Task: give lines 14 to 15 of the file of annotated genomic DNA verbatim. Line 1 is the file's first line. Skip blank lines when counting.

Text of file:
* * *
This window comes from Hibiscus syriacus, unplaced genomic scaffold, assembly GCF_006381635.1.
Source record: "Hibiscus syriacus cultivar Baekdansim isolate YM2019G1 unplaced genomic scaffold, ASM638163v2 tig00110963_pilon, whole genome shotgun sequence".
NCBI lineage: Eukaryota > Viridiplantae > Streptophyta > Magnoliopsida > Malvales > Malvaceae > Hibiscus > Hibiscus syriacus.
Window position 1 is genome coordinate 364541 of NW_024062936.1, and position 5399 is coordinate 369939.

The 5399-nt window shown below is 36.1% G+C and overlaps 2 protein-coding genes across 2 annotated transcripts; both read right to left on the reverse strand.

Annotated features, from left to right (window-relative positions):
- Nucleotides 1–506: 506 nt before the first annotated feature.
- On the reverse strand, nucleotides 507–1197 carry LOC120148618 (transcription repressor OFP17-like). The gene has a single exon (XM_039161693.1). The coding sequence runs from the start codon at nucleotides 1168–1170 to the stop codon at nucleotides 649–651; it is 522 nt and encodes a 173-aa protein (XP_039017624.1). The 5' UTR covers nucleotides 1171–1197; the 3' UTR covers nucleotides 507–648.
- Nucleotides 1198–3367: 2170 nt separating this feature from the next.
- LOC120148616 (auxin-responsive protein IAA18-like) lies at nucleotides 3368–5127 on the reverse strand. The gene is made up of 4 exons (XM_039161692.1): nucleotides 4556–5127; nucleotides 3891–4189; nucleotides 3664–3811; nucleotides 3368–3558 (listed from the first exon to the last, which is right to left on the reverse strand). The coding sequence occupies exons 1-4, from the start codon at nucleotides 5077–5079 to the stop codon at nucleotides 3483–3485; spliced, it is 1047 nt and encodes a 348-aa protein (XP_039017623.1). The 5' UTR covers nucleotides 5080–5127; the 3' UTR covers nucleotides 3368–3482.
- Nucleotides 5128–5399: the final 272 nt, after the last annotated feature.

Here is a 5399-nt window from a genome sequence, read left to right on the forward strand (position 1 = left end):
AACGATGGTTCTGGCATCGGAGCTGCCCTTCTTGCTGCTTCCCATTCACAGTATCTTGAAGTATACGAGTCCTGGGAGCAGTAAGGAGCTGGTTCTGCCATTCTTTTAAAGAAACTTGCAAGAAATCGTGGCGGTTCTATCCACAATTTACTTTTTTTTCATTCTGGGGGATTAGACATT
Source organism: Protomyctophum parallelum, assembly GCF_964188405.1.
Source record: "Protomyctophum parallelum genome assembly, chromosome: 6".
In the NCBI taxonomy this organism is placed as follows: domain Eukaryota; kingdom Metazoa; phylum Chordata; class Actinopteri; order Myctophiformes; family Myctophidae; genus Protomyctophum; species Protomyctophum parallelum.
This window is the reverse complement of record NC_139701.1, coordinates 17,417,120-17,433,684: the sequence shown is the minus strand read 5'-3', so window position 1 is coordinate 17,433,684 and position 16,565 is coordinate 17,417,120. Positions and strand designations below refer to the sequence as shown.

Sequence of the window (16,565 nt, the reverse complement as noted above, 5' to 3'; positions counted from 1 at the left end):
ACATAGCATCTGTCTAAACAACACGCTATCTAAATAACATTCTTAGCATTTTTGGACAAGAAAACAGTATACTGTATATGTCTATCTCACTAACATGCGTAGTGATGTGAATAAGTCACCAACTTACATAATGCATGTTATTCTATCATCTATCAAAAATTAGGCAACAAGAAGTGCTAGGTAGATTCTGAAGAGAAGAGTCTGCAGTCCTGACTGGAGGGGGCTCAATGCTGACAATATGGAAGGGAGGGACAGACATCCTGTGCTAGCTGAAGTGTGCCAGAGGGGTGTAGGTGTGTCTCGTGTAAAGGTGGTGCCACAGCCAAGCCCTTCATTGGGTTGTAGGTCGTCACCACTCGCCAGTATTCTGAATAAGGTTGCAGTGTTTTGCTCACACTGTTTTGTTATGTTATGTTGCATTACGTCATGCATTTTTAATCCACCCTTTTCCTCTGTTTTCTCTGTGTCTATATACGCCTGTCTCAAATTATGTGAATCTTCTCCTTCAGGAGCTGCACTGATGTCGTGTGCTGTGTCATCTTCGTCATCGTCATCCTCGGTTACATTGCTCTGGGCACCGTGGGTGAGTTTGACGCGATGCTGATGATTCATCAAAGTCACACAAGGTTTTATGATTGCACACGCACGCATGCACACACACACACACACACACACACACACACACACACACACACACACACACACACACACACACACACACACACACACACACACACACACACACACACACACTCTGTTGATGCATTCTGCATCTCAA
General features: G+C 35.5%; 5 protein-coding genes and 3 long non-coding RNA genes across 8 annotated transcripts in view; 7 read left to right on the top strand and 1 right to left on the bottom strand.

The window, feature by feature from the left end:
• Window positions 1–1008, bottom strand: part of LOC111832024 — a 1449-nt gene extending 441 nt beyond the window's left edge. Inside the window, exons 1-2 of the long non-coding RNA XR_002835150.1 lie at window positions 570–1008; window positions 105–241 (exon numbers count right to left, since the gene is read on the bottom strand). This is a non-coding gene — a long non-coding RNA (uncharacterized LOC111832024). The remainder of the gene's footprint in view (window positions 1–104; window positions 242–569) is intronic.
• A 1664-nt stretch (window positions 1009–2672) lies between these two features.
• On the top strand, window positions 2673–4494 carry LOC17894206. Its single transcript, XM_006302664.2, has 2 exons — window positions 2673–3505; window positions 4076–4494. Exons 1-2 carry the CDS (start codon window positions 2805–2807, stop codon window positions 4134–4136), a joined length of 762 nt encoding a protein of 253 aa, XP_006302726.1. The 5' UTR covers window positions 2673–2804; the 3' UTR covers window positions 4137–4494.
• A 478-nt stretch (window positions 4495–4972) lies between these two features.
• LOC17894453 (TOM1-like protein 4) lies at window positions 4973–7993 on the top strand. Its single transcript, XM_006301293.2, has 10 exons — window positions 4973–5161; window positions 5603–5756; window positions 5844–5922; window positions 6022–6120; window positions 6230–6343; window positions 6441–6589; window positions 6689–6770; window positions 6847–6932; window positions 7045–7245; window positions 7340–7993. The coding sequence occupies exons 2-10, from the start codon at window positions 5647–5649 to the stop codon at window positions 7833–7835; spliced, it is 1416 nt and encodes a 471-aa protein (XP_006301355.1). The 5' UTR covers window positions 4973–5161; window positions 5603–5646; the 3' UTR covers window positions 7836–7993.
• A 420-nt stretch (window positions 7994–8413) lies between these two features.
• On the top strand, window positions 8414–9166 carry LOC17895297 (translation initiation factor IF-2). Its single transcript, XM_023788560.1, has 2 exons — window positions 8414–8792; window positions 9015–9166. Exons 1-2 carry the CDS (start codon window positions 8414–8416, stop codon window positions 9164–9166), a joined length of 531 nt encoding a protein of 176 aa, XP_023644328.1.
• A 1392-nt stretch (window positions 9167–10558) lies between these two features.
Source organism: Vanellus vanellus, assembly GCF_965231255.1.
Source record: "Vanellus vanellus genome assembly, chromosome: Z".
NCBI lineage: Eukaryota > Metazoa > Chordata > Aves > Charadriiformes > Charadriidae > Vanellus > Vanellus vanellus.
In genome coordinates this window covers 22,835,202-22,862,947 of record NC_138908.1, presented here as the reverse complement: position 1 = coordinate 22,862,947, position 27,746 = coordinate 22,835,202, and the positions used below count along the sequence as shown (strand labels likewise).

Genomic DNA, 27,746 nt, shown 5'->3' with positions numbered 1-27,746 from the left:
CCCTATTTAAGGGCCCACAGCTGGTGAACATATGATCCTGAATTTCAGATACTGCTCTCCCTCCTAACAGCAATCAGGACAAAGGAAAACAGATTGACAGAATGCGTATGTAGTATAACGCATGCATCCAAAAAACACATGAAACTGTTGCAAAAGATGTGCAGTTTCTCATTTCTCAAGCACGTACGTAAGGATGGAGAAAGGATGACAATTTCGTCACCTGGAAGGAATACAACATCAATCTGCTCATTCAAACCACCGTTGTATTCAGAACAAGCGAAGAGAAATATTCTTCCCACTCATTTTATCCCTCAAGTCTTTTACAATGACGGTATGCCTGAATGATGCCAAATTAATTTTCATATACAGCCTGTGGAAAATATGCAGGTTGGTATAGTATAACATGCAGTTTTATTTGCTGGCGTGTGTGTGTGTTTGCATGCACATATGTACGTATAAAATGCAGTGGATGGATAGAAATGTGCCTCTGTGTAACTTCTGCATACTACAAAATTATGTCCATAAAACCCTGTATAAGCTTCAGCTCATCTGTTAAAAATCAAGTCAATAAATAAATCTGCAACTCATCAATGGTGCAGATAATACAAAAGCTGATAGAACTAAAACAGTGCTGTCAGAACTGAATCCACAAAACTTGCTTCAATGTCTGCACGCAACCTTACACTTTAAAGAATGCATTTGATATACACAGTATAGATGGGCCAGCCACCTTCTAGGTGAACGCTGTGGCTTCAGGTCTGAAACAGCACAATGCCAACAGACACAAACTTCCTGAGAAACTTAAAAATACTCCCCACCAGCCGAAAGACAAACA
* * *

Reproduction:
Source organism: Protomyctophum parallelum, assembly GCF_964188405.1.
Source record: "Protomyctophum parallelum genome assembly, chromosome: 6".